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Initiatives in the 2000s

Projects and other changes in the 2000s at the SMNHC.

Initiatives in the 2000s

In 2002, Southwick trail was constructed; named after John Southwick, longtime neighbor and supporter of the center. When he died, in 1997, his ashes had been scattered on his favorite place, the viewpoint atop the BVB trail. Southwick trail was built nearby and in 2004, a plaque was placed on the hill top in his honor.  In the fall of 2002 a tipi was constructed for use during tours, (lodge poles from the tipi can still be found near the headquarters building). 

Paul Mauermann and Helen Haskell

Also in 2004, Helen Haskell left and Paul Mauermann, an educator at the center since 2000, became the Manager. In the summer of 2004, the center was opened to the public for single day events, like “Adventure Day” and “Lunar Lunacy Night.”  With financial assistance from EMNRD and PNM, a solar panel installation was erected in 2004.  That year, new trails were added to allow more school class groups to use the center on a given day.  Rocky Ridge (originally called Sloth Circle) was added, as were Leopold Loop, and Abbey Alley.

Paul Stubbe and Daniel Bush


2004 was the year that saw the return of wild turkeys to the Sandias.  NM Game and Fish captured 22 Merriam turkeys near Chama and released them in the Sandias. They flourished and multiplied. In the winter of 2011, staff members counted 67 turkeys in a flock walking through the compound.  Additional trails, new programs, and outreach all contributed to the gradual rise in the number of individuals participating in Center activities each school year. On October 3rd of 2004, the headquarters building was christened the “Paul Stubbe Center for Environmental Education”, in honor of long time volunteer, Paul Stubbe.  On that same day, the gardens adjacent to the building were dedicated as the “Daniel Bush Gardens”, after another stalwart volunteer and trail builder. He added Southwick, Leopold Loop, Abbey Alley, Dove, and Deer trails to the Center, and improved many other trails.  

New programs were added such as a two day Wilderness First Aid training for educators and staff held at the Center in July 2007. Also that year, 10,000 square feet of piñon-juniper forest were thinned.  

On July 1, 2008, a Forest Health Initiative was started with the assistance of the Ciudad Soil and Water Conservation District and the N.M. State Forestry Division; eighty acres of the property’s trees were thinned.  The Forest Health Initiative’s goal was to return the forest to a more natural, healthy state.  In 2012, the U.S. Forest Service followed suit by thinning adjacent sections of the forest. 

2008 saw the initiation of an Ecology Research and Monitoring Program in which two sites, each 50 by 100 feet, were intensely studied.  Work on the sites was carried out by students from East Mountain High School and APS’ School on Wheels.  Students from an East Mountain High School biology class also installed game cameras at Mud and Paradise Springs to record wildlife activity.   A ringtail was photographed that year on one of the game cameras; the first confirmation that the species visited the Center area.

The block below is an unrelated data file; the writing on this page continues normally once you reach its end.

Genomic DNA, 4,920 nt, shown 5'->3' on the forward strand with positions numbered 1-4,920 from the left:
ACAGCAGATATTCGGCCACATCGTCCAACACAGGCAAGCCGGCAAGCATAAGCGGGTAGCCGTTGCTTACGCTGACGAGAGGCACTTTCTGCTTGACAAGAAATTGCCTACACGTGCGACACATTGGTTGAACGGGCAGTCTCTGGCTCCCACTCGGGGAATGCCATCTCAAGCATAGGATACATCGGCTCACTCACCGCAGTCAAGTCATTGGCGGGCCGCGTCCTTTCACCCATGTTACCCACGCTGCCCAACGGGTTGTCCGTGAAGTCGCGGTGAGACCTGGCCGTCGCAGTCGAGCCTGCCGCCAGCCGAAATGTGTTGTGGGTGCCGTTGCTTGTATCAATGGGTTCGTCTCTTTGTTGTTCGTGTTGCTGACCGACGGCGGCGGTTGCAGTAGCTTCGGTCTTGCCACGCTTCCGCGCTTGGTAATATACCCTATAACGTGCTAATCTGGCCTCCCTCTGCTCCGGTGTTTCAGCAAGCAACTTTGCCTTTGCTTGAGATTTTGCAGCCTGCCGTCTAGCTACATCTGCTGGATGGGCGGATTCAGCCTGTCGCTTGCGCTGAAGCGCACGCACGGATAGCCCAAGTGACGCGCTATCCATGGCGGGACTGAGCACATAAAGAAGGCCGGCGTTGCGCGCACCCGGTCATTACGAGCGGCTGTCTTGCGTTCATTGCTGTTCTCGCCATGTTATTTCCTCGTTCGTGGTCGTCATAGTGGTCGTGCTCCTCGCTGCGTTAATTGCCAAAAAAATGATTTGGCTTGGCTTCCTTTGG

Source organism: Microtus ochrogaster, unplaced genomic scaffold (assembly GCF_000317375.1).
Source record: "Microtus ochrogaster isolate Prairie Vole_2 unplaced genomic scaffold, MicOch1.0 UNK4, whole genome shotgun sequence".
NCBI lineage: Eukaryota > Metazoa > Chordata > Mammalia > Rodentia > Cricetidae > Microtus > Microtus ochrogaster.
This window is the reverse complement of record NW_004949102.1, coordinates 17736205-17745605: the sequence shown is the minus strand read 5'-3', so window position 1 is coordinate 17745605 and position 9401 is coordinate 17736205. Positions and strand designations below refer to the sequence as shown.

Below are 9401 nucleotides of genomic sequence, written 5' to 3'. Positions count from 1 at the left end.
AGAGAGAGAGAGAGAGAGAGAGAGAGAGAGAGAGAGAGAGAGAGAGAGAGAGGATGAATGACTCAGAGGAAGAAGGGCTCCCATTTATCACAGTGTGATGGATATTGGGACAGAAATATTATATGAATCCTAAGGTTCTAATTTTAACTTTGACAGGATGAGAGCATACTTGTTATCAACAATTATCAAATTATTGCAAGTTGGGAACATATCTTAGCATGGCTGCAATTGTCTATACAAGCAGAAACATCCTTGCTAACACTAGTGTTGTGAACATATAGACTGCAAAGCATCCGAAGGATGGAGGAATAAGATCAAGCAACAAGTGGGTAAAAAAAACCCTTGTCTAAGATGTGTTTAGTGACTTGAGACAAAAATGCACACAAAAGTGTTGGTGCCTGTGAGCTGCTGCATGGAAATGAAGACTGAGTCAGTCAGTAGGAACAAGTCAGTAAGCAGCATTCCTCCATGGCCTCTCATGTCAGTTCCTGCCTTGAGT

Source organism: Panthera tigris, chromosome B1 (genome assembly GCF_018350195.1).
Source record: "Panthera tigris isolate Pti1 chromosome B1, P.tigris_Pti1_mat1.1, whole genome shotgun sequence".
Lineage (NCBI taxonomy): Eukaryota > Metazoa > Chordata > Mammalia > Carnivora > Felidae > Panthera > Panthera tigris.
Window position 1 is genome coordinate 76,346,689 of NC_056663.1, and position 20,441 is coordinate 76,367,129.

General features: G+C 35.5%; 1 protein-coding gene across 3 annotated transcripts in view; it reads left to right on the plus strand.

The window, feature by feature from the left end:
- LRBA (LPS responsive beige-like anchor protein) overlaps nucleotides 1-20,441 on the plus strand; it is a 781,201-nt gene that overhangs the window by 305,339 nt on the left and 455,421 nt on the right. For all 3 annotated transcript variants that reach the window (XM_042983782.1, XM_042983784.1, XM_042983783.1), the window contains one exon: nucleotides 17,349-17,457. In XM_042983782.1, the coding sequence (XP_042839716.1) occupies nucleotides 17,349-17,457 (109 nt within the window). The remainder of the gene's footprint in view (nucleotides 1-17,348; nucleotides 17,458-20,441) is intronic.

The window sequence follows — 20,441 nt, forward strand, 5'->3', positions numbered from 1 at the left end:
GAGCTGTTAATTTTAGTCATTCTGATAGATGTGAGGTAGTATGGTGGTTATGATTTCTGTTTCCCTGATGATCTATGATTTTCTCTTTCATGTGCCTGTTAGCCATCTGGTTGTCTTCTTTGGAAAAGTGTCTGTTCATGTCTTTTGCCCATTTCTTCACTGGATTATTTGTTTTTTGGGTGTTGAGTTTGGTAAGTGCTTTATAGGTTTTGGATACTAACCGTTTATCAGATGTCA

Trail Camera photo of mother black bear with 3 cubs at Paradise spring, July 14, 2008

In the winter of 2010, a dendrochronology project began in which core samples were taken from 100 trees around the center property to determine the age of the trees. In summer 2011, a shade structure/bird blind was built in the meadow which included a water hole fed by a rain water collector.  

With funding from Sandia National Labs and the Albert I. Pierce Foundation, a new program based on the Project-Based Learning concept started in the 2011-2012 school year.  During the summer, ten mid-school teachers were trained in the concept, in which students develop and investigate questions, meet with experts and conduct their own experiments. The results of the experiments must then be presented in a public forum. That fall students from Madison, Desert Ridge, and Jimmy Carter Mid-schools came to the center to conduct experiments they had designed to address questions in air and water quality, scatology and forest health.  In that first year, 1665 students participated in the program.

Instructor teaching classin meadow at SMNHC  

Projects in 2012-13

  • The Project Based-Learning Program expanded to include more teachers and more students from Madison, Desert Ridge, Jimmy Carter, Van Buren, and Truman Mid-schools; 17 teachers and 2675 students participated
  • The S.M.N.H.C. Pocket Naturalist Guide was published
  •  The Bernalillo County Master Naturalist Program conducted training at the Center.
  •  BioBlitz, a one day citizen science inventory of species, moved from the Rio Grande Nature Center to the Sandia Mountain Natural History Center in August 2012; 200 people attended.
  •  New Mexico Game and Fish provided a grant to begin a Nature Mapping Project in which Center educators collect and share wildlife information gathered throughout the state on the iNaturalist website.
  •  Two new trails, Dove Trail and Deer Trail were constructed and put into use